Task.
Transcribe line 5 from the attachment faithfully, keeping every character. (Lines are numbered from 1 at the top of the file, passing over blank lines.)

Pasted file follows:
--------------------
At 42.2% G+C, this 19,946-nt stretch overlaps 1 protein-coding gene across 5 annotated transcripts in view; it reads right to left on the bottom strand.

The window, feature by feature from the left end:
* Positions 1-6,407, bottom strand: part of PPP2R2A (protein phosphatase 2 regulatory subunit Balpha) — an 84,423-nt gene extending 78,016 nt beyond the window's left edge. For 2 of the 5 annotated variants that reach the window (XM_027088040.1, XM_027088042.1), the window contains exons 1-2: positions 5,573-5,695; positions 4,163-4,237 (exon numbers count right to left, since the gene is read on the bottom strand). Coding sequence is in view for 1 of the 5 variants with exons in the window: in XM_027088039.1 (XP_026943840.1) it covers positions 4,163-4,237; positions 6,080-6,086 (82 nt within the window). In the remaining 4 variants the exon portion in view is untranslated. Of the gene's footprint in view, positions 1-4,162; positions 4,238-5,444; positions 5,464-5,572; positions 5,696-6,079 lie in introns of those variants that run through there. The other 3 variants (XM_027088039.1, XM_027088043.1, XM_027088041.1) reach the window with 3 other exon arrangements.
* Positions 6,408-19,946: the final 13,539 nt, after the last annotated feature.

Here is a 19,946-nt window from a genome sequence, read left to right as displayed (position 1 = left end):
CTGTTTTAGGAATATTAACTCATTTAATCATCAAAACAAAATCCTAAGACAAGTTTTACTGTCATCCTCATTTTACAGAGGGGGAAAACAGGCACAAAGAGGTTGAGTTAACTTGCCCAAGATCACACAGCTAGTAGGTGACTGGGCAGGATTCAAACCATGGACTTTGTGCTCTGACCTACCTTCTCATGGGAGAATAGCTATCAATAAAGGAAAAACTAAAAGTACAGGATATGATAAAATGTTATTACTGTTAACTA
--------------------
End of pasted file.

Here is a 19,946-nt window from a genome sequence, read left to right as displayed (position 1 = left end):